First of all the Christian cult was directed to a martyr—and without any offering of sacrifice to the martyr. The martyr was a real person who had died for the faith. True, sometimes piosity added to the story of the martyr and occasional stories of pagan heroes are found attributed to Christian martyrs; again, because of obscurity of sources or careless procedure a saint was honored who never existed, though this happened more frequently in the Middle Ages than in the early centuries. But in all cases the honored martyr was considered a peculiar Christian possession and a reality of the Christian past. There is no case, as certain writers leaning more on puns than on history have asserted, where a pagan demi-god or hero became a Christian saint or martyr. Saint Pelagia was never Venus Pelagia; Saint Dennis did not evolve out of Dionysos. No missionaries ever converted a pagan populace by preaching that some local deity was in reality the Christian Saint So-andso. Whatever continuity between pagan and Christian cults is found, it is not applicable historically to the object of the respective cults.

Secondly, external ceremonials and ritual surround both the pagan and Christian worship. There are hundreds of similar features. Yet historians must be careful in drawing conclusions from the analogies. The attitude of the early Church writers should caution modern scholars against haste.

Intelligent men were living and writing at the very time when the alleged continuity from pagan to Christian customs was going on. In the days of Sts. Jerome and Augustine the same arguments from analogy were being put forth as are heard today. St. Jerome had this to say to the charge concerning the similarity of ceremonies offered by Vigilantius: "All that was done to idols, and hence is abominable; but this is done to martyrs, and so is to be received by all." (MPL 33, 346) Theodoret mentions that the Christian saints now replace the pagan deities. All writers of the time deny that any sacrifice is ever offered to a saint or martyr. Hence no matter how many similarities in ceremonials may be shown, the rituals are essentially different and are not in continuity.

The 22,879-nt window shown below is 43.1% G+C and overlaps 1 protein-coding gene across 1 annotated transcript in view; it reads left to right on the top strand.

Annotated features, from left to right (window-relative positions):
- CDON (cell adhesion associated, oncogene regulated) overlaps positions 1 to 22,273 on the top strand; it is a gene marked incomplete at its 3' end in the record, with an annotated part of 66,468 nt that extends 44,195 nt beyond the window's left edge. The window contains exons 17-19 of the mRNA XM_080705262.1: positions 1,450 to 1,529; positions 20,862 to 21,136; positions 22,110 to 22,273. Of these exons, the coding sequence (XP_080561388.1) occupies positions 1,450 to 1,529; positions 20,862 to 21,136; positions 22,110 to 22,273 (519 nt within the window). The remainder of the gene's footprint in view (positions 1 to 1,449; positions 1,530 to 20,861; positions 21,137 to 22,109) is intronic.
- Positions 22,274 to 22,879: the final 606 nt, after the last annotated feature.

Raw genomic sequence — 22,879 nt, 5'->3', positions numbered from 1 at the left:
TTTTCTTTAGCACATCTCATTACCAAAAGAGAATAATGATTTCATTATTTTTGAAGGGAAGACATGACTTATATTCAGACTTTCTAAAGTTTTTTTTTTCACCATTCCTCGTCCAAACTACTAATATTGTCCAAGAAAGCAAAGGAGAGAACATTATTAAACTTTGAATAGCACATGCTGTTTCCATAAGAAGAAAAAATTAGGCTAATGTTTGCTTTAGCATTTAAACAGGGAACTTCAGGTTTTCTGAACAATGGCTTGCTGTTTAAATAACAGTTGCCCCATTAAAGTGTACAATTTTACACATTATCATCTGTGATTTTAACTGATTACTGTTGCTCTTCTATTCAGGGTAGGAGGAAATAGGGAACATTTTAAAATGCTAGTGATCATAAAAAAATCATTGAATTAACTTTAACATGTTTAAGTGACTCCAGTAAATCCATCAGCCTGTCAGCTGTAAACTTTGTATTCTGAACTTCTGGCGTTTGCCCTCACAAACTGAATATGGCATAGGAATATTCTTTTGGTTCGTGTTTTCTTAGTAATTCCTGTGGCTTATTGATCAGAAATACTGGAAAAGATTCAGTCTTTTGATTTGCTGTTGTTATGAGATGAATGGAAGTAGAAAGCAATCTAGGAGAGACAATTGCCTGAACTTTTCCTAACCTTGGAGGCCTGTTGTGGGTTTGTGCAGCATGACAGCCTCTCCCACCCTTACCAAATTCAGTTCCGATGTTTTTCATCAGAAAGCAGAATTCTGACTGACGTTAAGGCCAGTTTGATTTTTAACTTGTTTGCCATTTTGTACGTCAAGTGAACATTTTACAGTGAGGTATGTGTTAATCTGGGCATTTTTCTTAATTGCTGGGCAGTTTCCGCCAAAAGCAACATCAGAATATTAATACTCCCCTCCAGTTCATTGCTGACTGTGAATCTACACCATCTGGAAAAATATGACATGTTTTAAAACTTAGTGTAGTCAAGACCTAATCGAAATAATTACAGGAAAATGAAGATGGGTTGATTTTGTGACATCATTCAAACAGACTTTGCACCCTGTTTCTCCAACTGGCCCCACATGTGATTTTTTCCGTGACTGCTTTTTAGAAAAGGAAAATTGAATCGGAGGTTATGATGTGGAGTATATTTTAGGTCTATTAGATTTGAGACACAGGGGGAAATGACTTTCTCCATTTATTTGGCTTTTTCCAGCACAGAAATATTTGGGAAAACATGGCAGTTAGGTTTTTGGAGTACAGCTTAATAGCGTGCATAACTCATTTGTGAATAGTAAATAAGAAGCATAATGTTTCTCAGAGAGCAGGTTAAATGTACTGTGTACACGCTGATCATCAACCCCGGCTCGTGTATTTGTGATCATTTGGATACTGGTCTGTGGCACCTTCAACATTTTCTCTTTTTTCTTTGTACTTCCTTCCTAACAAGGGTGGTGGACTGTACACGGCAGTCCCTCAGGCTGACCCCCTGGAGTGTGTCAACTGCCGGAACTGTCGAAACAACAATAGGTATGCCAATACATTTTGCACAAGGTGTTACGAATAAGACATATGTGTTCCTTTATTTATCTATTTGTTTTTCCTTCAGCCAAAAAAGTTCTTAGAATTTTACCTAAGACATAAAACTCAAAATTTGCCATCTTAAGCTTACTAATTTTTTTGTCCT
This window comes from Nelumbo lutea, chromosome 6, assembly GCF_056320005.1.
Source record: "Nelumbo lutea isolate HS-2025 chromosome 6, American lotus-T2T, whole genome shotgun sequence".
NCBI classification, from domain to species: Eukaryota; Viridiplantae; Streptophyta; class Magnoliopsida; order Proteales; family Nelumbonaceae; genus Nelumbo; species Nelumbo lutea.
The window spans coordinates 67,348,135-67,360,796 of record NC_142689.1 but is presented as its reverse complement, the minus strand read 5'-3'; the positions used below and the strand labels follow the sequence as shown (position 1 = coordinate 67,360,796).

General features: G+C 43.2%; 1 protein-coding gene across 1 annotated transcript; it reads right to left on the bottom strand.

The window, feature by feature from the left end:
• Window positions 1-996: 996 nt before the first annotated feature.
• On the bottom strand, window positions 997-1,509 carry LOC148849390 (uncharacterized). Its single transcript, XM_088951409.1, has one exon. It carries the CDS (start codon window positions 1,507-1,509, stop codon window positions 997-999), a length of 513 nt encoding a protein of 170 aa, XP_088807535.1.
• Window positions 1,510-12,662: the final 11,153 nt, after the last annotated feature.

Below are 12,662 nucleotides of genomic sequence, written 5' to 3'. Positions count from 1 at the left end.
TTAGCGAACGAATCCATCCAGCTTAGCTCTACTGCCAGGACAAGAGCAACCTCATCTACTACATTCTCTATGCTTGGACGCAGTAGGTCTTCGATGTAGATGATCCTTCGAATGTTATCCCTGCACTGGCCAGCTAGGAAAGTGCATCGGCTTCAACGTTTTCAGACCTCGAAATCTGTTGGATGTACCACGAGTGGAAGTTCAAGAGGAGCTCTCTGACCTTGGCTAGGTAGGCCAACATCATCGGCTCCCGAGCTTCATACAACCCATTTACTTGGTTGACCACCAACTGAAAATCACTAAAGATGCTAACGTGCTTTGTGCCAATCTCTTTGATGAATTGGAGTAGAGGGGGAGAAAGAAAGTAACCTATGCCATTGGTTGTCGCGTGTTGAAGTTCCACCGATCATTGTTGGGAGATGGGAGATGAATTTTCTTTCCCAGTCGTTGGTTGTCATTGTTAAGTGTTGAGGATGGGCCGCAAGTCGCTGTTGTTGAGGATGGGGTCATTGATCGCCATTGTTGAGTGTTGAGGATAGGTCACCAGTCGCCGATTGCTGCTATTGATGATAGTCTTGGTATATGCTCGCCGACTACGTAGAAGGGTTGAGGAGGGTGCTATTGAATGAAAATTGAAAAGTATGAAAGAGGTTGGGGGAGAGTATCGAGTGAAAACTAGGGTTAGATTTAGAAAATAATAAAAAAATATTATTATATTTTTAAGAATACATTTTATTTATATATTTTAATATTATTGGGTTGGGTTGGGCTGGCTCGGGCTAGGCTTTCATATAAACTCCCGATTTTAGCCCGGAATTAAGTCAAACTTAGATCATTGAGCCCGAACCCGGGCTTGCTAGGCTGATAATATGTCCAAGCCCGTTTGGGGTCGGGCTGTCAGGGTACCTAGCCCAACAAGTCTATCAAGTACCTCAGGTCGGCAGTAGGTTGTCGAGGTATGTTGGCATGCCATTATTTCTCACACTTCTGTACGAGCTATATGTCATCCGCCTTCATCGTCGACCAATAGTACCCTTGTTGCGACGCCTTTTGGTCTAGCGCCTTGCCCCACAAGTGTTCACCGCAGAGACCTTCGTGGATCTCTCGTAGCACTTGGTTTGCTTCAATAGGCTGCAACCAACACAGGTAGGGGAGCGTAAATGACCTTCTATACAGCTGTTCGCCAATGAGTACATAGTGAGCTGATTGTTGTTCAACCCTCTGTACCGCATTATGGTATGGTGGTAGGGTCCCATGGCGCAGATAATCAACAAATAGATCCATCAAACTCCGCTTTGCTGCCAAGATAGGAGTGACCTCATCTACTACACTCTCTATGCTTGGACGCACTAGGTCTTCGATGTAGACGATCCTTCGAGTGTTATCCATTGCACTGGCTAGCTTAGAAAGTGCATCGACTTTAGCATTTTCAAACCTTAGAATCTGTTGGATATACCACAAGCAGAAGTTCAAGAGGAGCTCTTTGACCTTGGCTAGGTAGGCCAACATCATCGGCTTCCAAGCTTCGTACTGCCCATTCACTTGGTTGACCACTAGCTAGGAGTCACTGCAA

Concerning the less fundamental similarities this important point is not to bé missed. The early Christians were men with men's instincts to develop the sensible accompaniments of religious adoration. Given the Christian reality of the martyr, and given the fact that human imagination and convention are externalized in certain more or less parallel lines in widely separated instances, there is less reason for asserting a dependence of the

Christian customs on the pagan practices. One runs the risk of the fallacy:

Post hoc; ergo, propter hoc. And especially in one very important point the martyr-cult fails to have any pagan analogue: in the preservation and honoring of the martyr's relics.

424 THEOLOGICAL STUDIES Finally, analogues cannot obscure the fact that in the spirit which animated the martyr-cult, Christian devotion was far removed from and even opposed to pagan worship. Against polytheism the Church preached an unquestioned monotheism, and no heresy against the first article of the Creed was threatened by the cult of the martyrs. The abuses we hear of are drunkenness and revelry, and the danger of being contaminated again with pagan superstitions and errors. Christians were clear on the fact that saints and martyrs were friends of God and could intercede for men. These doctrines had to be reiterated, true, and they were preached repeatedly, for it is clear that historians must recognize that every convert from paganism did not shed all his pagan attachments and superstitions at the church door. Yet he lost many of them, for the catechumenate was not short in the early centuries, and one of its most emphatic lessons was concerned in pointing out the difference between the Christian God and His court of saints and martyrs and the gay or gloomy Olympus of the pagan world.